– Professor Suvorov, what exactly is child guidance and child mentoring and what is the role of an educator in it?
The overwhelming majority of great teachers were also child mentors – for instance, Anton Makarenko, or my own teacher Alexander Mescheryakov. My other teacher – Member of the Academy Boris Bim-Bad – was a follower of Konstantin Ushinsky’s ideas, and he was trying to create a universal, all-encompassing approach to personality development. He devised and developed educational anthropology. Bim-Bad defines character education and personality formation as the tri-unity of learning, upbringing and development. So a child mentor is simultaneously a practical educator, a theorist and a teacher. But most importantly such a person is a friend to his or her apprentices, who leads and guides them, stimulates their own creativity, their own efforts. And in this respect there are several aphoristic phrases: “An educator or a teacher is the orchestrator of children’s joy”. And that’s where we get quite close to Vasyl Sukhomlinsky. There is only one reflexive way of education – educating yourself first. You can’t teach using the principle of “Do what I say but not what I do”.
– Does this mean that parents should most importantly educate themselves and do it openly, so that their children see it and understand it?
Parents must primarily do the same thing that they encourage their children to do. And when any sort of discrepancy happens, they shouldn’t be surprised if their kids choose to copy their unflattering deeds over their pretty words. Besides that, parents should be absolutely sincere to their children. One book on children education called “This Is For You, Parents” tells a story of a father who was unable to make head or tail of his relations with his two children. He kept a diary in which he described his failures and kicked himself for them, and at some point he began to “forget” this diary in places easily accessible by his children. The children started reading it, and the father noticed how their attitude to him became more forgiving and understanding, and conflicts became less frequent. So the best policy in parenting is probably no policy at all. In fact I embrace exactly that in my practice.
Yuri Ustinov has a remarkable book called “A Handful of Advice”, and there is this piece of advice in it: “Do not lecture”, that is, do not sermonize but instead try living one life with the child. And never pretend to be doing that, it has to be real. Do not “become a good person”, but be a good person right here and now. It’s easier for me in this regard because I’m deaf and blind. I am in actual need of help and responsible attitude, it’s not pretense. And there is no need in lecturing anyone that they need to be good and honest – the situation itself calls for that. It helped when mentoring Oleg, it helped with other kids before and after him – it helped with every kid I ever worked with. Put simply, I don’t have to preach – my situation does that for me.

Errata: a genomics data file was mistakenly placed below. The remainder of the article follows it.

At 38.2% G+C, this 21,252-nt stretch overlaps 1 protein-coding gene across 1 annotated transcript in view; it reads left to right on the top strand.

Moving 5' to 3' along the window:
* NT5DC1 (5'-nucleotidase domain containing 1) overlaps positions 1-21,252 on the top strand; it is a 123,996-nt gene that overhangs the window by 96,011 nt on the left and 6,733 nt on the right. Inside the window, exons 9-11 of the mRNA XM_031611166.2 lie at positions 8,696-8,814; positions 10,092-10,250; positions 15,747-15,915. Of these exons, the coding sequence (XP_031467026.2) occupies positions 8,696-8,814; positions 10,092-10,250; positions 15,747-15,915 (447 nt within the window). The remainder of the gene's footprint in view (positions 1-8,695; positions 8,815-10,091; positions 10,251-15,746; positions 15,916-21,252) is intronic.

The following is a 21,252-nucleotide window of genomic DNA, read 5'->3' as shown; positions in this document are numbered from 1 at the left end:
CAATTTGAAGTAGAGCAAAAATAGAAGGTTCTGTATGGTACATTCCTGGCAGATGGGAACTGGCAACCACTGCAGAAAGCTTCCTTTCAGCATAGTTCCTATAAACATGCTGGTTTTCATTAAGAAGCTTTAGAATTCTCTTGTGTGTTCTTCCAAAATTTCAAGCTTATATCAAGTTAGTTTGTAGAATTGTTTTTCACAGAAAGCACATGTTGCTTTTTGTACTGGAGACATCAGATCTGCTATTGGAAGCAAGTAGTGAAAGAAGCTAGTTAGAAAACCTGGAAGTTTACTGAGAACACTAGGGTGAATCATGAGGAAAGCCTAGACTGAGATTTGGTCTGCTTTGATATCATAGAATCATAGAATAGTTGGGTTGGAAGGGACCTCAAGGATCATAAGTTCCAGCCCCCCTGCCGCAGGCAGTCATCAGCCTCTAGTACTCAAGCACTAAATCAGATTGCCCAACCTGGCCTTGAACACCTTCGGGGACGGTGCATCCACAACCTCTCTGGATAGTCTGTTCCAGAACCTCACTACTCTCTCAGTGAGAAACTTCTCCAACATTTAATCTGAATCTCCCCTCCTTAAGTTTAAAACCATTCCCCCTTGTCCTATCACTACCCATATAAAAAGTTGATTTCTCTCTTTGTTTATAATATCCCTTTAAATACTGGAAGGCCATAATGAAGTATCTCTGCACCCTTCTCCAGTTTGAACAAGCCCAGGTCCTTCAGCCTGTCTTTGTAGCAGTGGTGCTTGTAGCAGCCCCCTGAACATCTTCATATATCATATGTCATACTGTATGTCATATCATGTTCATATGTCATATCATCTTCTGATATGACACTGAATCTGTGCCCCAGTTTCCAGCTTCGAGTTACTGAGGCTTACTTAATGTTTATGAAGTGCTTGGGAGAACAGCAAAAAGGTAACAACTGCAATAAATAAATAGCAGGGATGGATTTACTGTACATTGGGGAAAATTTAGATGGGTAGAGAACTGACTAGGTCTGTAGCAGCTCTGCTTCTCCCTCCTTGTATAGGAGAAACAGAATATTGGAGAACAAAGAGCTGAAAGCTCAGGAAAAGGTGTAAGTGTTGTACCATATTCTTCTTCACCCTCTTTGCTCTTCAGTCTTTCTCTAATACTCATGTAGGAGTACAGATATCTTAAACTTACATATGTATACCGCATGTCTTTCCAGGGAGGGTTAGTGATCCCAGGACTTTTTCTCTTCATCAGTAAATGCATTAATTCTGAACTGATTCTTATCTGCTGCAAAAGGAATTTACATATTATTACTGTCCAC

– The widespread methods today are the ones in which you artificially create critical environment and the student is intentionally placed in it. It is considered that after someone deals with a crisis they advance one step in their development. Should education involve overcoming hardships?
It’s a very dangerous way of putting it. We might create a fetish out of all those crises. Unfortunately, writer and teacher Arkady Gaidar practiced something like that – he trained soldiers, future servicemen exactly like that. And the same thing can be said about Makarenko. But I think that education should involve mutual understanding, mutual trust and it should deal with real-life challenges, natural but not necessarily extreme ones. There mustn’t be any artificial hardships.
Alexander Suvorov lost his eyesight when he was three and his hearing when he was 9. The blindness came unexpectedly. Infant Alexander was collecting fallen apples in the garden with his family and at some point his mother noticed that he wasn’t looking at the apples but was instead trying to find them in the grass by touch. Alexander’s mother had always wanted her son to be well-educated, so she sent him to a special school for blind children in the city of Frunze (today called Bishkek). After deafness struck him, his mother found out about an orphanage for deaf and blind children in Zagorsk (presently Sergiyev Posad) and sent him there to study. From the very beginning of his studies Alexander was an unusual and intellectually inquisitive child: he studied with relish, loved reading, began writing his own poetry very early, often got into arguments with his teachers. In the Zagorsk orphanage he got acquainted with Soviet philosopher Evald Ilyenkov and later became one of only four deaf and blind students of Moscow State University Faculty of Psychology.
– If we talk about stages of growing up 200 years ago and today: it feels like today this process is much slower, people become independent much later. For instance, Pushkin or Lermontov were quite accomplished as people by the time they were 30…